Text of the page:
Deb Ward, GWS, OWS, PWS, WSI - WATERCOLOR/WATER MEDIA - My passion is teaching adult “beginners”. Weekly classes in my home; workshops; classes for Cincinnati Recreation Commission. My work is nationally recognized and published - see “Featured” on my sidebar. I’m a Signature Member of Georgia, Ohio, Pennsylvania and Indiana state Watercolor Societies, Cincinnati Art Club, past-President of Greater Cincinnati Watercolor Society. Contact info below under “Class Information”

Friday, November 9, 2012


Pastels have always intrigued me. A good friend of mine switched over to pastels several years ago, so I have been able to see what is possible with them. But, I always think they are too messy for me – and they probably are!

However, I attended a pastel workshop last weekend with Cindy Haase a WONDERFUL instructor. I was the only person in class who had never done pastels, and to say I was intimidated is putting it mildly! And then, when Cindy said she doesn’t paint florals, or fabric, or a lot of details (G U L P) I thought about packing up and leaving! But I hung in there and, boy, am I glad I did.

Cindy gave us specific photos to paint from and on day one we painted up to a point, then Cindy would tell us when we were ready for the next step. We painted pears in a chiaroscuro manner, and at the end of the day we put them all up along the wall and Cindy gave us each a critique. Her critiques were to the point, but all began with what she liked about our paintings. I was happy that mine held its place with the others!

Here are some photos of the workshop - Day 1 - The Pear:

Look - a pear!

Cindy's demo.

The pear critique.

At the beginning of day two Cindy went around the group and asked what we had learned on the first day. I could honestly say – Everything! Having never done pastels before it was all new to me, but with her instruction and direction I had been able to produce a good painting. One thing that did amaze me was how easy the pastels were to blend.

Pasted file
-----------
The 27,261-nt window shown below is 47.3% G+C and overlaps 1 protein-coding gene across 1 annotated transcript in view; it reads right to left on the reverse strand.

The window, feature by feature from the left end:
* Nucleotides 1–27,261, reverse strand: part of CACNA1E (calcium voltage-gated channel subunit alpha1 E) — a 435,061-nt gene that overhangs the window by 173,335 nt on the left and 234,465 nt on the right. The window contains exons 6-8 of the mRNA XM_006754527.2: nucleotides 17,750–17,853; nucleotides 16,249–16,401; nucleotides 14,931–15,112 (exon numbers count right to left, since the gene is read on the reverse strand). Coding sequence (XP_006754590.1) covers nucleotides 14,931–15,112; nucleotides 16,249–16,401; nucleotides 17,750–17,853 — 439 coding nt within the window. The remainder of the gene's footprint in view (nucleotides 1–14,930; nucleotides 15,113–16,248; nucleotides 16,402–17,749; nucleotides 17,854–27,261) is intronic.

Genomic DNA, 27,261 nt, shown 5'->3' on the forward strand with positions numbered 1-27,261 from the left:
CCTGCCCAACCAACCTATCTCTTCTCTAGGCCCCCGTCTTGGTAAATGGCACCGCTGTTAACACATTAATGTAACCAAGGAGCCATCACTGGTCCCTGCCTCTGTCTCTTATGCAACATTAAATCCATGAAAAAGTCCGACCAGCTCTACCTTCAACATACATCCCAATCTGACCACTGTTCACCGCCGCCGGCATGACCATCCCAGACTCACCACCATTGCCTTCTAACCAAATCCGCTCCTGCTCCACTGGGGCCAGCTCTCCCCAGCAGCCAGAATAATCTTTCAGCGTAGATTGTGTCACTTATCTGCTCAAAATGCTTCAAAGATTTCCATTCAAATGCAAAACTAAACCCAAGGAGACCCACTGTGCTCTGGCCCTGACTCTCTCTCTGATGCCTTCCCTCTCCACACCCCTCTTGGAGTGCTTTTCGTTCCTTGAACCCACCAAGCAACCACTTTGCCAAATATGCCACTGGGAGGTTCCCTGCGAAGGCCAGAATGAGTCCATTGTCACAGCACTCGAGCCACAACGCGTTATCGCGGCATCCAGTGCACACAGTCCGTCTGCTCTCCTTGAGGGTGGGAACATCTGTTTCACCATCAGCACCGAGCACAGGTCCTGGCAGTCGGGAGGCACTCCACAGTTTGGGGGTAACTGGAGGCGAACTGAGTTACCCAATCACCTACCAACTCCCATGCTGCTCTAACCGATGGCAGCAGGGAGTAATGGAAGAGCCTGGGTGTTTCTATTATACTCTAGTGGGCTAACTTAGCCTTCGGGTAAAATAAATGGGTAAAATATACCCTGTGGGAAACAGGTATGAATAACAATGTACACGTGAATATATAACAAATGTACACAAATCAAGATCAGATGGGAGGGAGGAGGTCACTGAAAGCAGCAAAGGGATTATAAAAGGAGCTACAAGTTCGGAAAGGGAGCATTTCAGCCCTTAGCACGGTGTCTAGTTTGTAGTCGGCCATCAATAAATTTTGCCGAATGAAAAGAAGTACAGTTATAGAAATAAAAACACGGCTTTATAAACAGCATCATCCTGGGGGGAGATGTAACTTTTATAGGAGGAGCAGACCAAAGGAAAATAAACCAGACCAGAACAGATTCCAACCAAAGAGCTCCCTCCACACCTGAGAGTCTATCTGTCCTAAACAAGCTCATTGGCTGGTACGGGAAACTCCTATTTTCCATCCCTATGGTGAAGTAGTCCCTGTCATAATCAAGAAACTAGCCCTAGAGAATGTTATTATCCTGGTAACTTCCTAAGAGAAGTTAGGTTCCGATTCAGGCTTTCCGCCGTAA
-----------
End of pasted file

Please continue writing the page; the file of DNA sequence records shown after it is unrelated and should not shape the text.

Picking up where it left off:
Also on day two we began a similar style painting of a tomato – but then Cindy said we were “on our own” after watching her demo.


I began the same way she did, and then began layering my pastels. The only thing that kind of throws me off is the idea of dark to light, just the opposite of our watercolors. I ended the day very happy with my two paintings!

Day 2 - the tomato!  Here are several of the paintings during critique.

While I have no plans to suddenly make pastel my medium of choice, I would certainly feel competent to take them outside and attempt some landscapes!

The beginning of my very first pastel!  I quickly learned not to leave so much white showing.
The completed pear.

The beginning of the tomato!

The completed tomato.
Sometimes during the workshop it sounded like I was listening to myself! Cindy told us to:
-  only compare our work to our own work and never compare ourselves to others;
-  incorporate what we learn in a workshop into our own style of painting, not to copy the style of the instructor;
-  keep on working on the painting when we think we have failed – after all, what have we got to lose! – and we will learn from that experience;
-  paint what we love!

For you pastelists out there, I would definitely recommend Cindy’s workshop.

She also works in oils and colored pencil and is the current President of the Colored Pencil Society of America!

A very talented (and kind and good natured) artist!


martinealison said...

Votre publication est très intéressante... J'ai aimé votre ténacité à vouloir apprendre...
le résultat est sous nos yeux... Il n'y a pas à en rougir (comme une tomate!)!!! (sourire)...

Il est bon d'apprendre...
Gros bisous

RH Carpenter said...

What Deb didn't tell you all is that she was using "clown colors" from a small set of NuPastels! And she still got two beautiful pastel paintings from them!!! I say she should ask for a nice set of pastels for Christmas and add these to her repertoire - cause she's great with them.

Debbie Nolan said...

Dear Deb - happened upon your blog. Looks like a wonderful workshop and also that you caught on to the pastels quite quickly. Your pear and tomato turned out lovely. Thanks for sharing. Hope you have a great week-end.

debwardart said...

Martine said: Your post is very interesting ... I loved your tenacity to want to learn ...
the result is before our eyes ... There is no reason to blush (like a tomato!)! (smile) ...
It is good to learn ...
Yes, Martine, it is good to learn - or try anyway!
Rhonda is always too kind (well, sometimes too kind!!!!!)
Debbie, glad you stopped by - I love your blog, especially your drawings.